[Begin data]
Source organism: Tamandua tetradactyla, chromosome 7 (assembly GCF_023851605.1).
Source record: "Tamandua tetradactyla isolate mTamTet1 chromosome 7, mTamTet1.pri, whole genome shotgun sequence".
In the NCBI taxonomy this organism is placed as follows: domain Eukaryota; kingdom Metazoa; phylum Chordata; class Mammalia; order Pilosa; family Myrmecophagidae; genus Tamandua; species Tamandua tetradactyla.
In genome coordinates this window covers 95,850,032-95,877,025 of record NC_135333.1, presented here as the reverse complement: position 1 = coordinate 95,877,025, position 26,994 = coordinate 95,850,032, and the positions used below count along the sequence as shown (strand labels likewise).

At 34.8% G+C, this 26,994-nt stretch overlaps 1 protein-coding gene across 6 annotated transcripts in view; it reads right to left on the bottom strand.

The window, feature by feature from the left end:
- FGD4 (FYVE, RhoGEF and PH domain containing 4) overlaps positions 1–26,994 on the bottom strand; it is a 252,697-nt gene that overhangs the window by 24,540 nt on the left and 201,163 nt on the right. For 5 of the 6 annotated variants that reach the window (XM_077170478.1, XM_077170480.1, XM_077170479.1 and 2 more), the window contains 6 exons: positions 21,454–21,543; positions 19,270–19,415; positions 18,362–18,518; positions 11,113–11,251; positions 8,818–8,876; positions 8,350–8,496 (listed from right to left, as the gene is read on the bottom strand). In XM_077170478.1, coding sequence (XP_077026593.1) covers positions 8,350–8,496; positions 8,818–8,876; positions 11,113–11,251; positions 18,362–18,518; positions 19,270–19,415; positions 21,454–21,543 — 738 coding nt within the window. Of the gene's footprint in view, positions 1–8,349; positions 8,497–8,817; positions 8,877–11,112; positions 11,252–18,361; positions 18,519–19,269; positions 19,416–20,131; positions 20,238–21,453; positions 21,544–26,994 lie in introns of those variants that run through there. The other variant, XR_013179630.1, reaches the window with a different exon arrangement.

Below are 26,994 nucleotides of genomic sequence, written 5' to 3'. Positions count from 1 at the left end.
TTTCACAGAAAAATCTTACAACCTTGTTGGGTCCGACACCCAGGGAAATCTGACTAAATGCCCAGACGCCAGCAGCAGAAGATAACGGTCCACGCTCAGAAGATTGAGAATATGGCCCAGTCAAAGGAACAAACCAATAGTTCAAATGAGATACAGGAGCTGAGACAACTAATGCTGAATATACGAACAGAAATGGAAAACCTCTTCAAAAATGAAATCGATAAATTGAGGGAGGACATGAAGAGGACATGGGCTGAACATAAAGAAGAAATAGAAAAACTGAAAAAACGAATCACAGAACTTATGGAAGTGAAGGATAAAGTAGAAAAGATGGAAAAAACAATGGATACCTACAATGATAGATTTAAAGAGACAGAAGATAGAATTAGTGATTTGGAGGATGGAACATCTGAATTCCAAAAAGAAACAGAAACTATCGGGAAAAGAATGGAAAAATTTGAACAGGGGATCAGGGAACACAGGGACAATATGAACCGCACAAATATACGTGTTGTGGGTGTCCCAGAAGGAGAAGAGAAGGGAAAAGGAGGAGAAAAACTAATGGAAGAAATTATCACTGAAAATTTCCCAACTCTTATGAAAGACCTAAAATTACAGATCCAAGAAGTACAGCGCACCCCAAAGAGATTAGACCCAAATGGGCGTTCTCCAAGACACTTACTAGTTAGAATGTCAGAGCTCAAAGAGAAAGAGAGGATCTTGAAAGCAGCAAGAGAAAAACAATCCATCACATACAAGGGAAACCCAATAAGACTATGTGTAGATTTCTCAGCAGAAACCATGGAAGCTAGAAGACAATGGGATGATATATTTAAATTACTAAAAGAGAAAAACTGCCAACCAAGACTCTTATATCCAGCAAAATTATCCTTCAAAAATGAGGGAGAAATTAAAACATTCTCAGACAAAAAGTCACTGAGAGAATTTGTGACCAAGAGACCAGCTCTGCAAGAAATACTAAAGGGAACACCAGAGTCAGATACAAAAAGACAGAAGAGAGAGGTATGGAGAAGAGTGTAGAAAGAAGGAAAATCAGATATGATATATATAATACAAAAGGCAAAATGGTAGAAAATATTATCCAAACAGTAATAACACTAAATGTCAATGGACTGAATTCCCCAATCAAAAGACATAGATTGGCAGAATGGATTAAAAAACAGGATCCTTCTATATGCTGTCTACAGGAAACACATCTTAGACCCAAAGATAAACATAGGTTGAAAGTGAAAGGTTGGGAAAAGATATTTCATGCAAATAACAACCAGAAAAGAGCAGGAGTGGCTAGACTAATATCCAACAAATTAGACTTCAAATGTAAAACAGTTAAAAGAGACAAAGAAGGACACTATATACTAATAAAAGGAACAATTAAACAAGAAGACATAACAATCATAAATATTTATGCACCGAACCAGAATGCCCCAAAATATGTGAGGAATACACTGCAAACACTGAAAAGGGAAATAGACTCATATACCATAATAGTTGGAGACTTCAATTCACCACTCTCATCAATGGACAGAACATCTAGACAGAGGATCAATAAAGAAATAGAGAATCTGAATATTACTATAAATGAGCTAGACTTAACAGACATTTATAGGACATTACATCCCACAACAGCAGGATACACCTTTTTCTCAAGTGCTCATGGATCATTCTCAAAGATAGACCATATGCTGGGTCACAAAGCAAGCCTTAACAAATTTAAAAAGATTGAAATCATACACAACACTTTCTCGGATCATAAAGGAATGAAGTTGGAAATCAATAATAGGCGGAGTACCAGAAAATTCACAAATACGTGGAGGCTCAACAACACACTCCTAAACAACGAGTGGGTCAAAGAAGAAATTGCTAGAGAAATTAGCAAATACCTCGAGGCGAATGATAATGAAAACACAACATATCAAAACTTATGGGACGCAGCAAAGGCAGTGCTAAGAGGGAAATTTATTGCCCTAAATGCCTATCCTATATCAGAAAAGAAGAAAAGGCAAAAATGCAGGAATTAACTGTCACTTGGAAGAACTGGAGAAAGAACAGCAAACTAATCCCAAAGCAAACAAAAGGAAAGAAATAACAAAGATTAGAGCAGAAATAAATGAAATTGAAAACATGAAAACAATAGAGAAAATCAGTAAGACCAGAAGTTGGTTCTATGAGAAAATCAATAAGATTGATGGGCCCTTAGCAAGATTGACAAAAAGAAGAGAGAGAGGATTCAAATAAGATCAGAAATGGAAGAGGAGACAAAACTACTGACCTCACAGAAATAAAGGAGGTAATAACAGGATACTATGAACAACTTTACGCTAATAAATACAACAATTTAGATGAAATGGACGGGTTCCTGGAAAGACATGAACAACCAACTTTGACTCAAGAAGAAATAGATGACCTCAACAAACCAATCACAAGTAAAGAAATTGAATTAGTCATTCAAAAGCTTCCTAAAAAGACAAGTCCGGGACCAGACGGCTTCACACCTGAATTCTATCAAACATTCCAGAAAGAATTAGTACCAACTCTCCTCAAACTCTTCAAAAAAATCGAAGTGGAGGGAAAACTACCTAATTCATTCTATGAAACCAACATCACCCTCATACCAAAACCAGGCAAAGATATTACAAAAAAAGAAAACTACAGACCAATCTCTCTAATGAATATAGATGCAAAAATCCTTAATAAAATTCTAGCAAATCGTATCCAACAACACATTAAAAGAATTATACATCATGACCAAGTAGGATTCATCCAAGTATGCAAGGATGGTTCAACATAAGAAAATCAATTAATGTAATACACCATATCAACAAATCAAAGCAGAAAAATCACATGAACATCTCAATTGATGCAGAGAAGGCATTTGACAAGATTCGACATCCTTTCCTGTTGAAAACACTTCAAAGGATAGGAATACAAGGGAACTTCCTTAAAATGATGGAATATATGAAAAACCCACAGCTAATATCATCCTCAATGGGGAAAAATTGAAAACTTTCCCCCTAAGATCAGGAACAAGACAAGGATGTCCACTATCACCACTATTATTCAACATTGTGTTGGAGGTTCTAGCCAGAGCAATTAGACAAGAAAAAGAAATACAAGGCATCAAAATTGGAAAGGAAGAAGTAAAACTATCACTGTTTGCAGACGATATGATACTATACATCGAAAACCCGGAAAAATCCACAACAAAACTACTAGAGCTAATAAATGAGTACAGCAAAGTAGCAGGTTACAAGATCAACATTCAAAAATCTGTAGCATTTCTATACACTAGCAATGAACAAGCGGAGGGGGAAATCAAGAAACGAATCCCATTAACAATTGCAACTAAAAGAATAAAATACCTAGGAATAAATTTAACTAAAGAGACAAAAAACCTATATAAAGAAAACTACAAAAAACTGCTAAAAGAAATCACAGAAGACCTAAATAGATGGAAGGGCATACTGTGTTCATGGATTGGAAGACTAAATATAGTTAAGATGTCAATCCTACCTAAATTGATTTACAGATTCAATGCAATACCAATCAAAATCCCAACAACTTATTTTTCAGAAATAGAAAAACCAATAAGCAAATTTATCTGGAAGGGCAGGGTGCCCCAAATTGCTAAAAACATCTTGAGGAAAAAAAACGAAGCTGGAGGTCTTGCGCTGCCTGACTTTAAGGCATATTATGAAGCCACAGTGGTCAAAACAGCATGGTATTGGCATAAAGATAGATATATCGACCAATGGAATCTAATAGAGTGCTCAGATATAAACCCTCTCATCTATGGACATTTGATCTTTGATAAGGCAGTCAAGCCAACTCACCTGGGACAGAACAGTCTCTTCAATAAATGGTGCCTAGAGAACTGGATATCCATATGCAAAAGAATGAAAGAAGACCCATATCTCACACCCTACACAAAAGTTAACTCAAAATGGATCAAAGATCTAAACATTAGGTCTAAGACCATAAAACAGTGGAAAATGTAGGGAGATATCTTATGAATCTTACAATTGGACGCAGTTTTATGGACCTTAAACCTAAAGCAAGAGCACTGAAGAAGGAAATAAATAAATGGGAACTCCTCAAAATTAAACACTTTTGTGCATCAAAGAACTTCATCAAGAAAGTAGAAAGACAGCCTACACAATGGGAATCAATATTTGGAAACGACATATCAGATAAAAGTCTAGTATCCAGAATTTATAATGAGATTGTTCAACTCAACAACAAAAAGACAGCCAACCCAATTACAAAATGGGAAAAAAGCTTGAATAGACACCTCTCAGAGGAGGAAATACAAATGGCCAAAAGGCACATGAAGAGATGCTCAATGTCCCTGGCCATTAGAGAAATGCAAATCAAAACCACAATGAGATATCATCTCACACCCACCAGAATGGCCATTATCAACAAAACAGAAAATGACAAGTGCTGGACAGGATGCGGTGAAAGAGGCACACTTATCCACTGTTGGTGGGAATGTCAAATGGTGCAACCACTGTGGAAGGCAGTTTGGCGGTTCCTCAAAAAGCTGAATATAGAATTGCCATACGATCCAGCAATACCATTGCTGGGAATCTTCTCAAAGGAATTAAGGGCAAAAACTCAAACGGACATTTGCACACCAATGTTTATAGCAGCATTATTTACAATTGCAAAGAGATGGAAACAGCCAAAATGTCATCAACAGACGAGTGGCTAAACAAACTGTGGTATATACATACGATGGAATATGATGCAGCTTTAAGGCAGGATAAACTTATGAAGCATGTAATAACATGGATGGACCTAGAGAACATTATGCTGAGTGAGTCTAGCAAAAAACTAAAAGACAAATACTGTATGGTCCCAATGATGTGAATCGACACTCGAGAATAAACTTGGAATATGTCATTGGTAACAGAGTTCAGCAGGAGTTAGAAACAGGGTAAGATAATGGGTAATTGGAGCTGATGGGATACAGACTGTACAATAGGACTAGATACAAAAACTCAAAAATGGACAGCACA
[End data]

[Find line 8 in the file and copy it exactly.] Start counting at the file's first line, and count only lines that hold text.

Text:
Below are 26,994 nucleotides of genomic sequence, written 5' to 3'. Positions count from 1 at the left end.